3. I’m REALLY not sure what to do with the $75,000.

Ideally, I would like to be able to keep my job at least 11.5 more years. 25 years in should be a big help in my pension amount. This would put me at 53 years old. If possible, I’d like to retire sooner rather than later (ie late 50s/early 60s vs 70+) and do something I really like to do for money (part-time or otherwise) vs. tolerating my job like I do now.

I would consider myself conservative to moderate. I don't have the stomach for aggressive. My wife made $60K+ a year and that's gone for good.

Thanks for any help or suggestions you have… I’m in a position I’ve never been in (at a great cost) and don’t want to screw it up.

Dave
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Re: What to do? Never had money to worry about before.

Postby bottlecap » Wed Feb 06, 2013 10:07 pm

Dave, I'm very sorry about your wife. Please accept my condolences.

The TR 2035 is fine for your IRA. What fund options do you have in your 457? Do you have any plans for the $75k? Generally, we suggest all funds should be considered as a whole for long term investing.

I'm sure others will have questions, but these are the ones that jump out at me.

JT
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Re: What to do? Never had money to worry about before.

Postby runner9 » Wed Feb 06, 2013 10:19 pm

Just want to made my condolences on the loss of your wife.

Also, welcome to the site, you'll learn a lot and get a lot of great advice.
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Re: What to do? Never had money to worry about before.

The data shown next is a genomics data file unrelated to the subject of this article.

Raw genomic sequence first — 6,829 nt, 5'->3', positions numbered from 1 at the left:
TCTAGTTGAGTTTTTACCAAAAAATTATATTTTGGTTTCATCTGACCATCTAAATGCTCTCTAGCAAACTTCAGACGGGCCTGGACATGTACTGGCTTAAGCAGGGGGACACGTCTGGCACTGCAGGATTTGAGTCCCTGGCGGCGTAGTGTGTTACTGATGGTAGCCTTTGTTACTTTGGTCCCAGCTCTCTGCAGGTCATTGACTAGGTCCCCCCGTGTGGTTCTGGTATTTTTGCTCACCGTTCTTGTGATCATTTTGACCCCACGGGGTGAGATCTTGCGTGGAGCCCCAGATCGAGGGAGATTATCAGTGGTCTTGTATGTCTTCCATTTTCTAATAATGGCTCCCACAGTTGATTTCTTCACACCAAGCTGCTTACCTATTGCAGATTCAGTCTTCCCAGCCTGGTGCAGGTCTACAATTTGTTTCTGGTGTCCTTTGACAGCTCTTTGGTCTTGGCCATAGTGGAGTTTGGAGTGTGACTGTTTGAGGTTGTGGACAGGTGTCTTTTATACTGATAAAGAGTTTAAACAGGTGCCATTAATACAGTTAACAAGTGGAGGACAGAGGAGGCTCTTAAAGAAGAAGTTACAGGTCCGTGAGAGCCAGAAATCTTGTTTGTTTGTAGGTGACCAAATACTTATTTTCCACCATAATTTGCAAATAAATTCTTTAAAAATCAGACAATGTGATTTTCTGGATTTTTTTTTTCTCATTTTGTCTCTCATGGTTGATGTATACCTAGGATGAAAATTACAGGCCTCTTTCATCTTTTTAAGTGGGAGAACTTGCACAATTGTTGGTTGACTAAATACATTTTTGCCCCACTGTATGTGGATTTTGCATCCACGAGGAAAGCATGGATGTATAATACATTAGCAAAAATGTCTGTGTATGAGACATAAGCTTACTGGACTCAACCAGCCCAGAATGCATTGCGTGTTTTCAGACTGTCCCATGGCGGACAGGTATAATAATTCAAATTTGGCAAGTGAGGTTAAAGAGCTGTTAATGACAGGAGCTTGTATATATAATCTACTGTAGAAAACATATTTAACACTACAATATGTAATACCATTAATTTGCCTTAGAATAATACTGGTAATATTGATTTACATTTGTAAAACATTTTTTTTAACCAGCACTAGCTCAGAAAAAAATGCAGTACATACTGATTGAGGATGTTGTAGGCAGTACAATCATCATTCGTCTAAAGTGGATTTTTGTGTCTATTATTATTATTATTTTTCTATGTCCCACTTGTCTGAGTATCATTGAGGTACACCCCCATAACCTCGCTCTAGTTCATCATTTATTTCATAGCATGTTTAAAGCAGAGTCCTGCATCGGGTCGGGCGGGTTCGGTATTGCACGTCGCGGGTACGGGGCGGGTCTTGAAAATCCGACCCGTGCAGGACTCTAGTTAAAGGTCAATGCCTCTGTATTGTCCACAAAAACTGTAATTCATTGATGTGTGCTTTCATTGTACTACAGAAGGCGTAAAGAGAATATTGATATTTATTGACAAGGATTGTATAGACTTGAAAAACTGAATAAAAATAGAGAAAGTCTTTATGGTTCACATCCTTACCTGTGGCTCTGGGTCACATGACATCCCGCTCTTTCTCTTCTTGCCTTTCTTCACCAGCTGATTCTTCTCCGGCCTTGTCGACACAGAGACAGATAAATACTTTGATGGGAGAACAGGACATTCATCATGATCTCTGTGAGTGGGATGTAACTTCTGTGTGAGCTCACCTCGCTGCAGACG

Postby go_outside » Wed Feb 06, 2013 10:22 pm

Thank you bottlecap and runner9- I'm beginning to heal. Spending the last 6 weeks in Florida NOT freezing has helped wonders. I go back to reality next week.

Here are my options (with expense ratios) with my 457K : http://www.icmarc.org/investments/457-and-401-plans.html - they also have target funds, albeit at a higher expense ratio than Vanguard.

As for the $75K I have no idea. Part of me wants to buy a house near where I have a bunch of family in Florida (and where I want to end up) and rent it out but the thought of being a landlord does not sit well with me. That and it will be 20 years before I move down here and god knows what the area (and the house) will be like then, so I have pretty much ruled that out. In this area (Palm Bay) I could buy a house cash with that, but it just seems like a major pain.

So... I'm not sure where to put it. Wherever it is it I know it will be taxable, but I do not want it to sit in a 1% account. OTOH I don't want to sit at a blackjack table with it, either. I'm halfway through The Boglehead book, but I am going to need a lot more reading to figure things out. Like I said, I've never been concerned about this stuff because we had no investments, so I am a bit overwhelmed.